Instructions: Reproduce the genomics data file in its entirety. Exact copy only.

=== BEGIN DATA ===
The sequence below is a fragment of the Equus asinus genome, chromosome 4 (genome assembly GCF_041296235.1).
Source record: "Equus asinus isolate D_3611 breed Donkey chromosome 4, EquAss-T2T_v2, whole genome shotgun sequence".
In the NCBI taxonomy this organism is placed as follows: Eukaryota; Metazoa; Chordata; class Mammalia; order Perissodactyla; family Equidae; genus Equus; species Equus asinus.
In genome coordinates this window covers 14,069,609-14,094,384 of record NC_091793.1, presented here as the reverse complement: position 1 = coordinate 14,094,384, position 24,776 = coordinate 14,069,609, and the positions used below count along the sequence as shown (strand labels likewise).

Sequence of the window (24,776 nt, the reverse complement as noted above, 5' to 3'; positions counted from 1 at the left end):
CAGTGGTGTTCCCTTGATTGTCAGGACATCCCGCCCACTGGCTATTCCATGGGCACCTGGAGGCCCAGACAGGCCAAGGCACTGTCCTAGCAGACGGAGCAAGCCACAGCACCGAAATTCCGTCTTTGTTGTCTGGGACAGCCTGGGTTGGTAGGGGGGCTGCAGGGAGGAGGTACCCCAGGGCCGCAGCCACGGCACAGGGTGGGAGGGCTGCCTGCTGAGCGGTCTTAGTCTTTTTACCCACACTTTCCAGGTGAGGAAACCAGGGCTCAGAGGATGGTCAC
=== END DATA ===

The sequence below is a fragment of the Equus asinus genome, chromosome 4 (genome assembly GCF_041296235.1).
Source record: "Equus asinus isolate D_3611 breed Donkey chromosome 4, EquAss-T2T_v2, whole genome shotgun sequence".
In the NCBI taxonomy this organism is placed as follows: Eukaryota; Metazoa; Chordata; class Mammalia; order Perissodactyla; family Equidae; genus Equus; species Equus asinus.
In genome coordinates this window covers 14,069,609-14,094,384 of record NC_091793.1, presented here as the reverse complement: position 1 = coordinate 14,094,384, position 24,776 = coordinate 14,069,609, and the positions used below count along the sequence as shown (strand labels likewise).

Sequence of the window (24,776 nt, the reverse complement as noted above, 5' to 3'; positions counted from 1 at the left end):
CAGTGGTGTTCCCTTGATTGTCAGGACATCCCGCCCACTGGCTATTCCATGGGCACCTGGAGGCCCAGACAGGCCAAGGCACTGTCCTAGCAGACGGAGCAAGCCACAGCACCGAAATTCCGTCTTTGTTGTCTGGGACAGCCTGGGTTGGTAGGGGGGCTGCAGGGAGGAGGTACCCCAGGGCCGCAGCCACGGCACAGGGTGGGAGGGCTGCCTGCTGAGCGGTCTTAGTCTTTTTACCCACACTTTCCAGGTGAGGAAACCAGGGCTCAGAGGATGGTCAC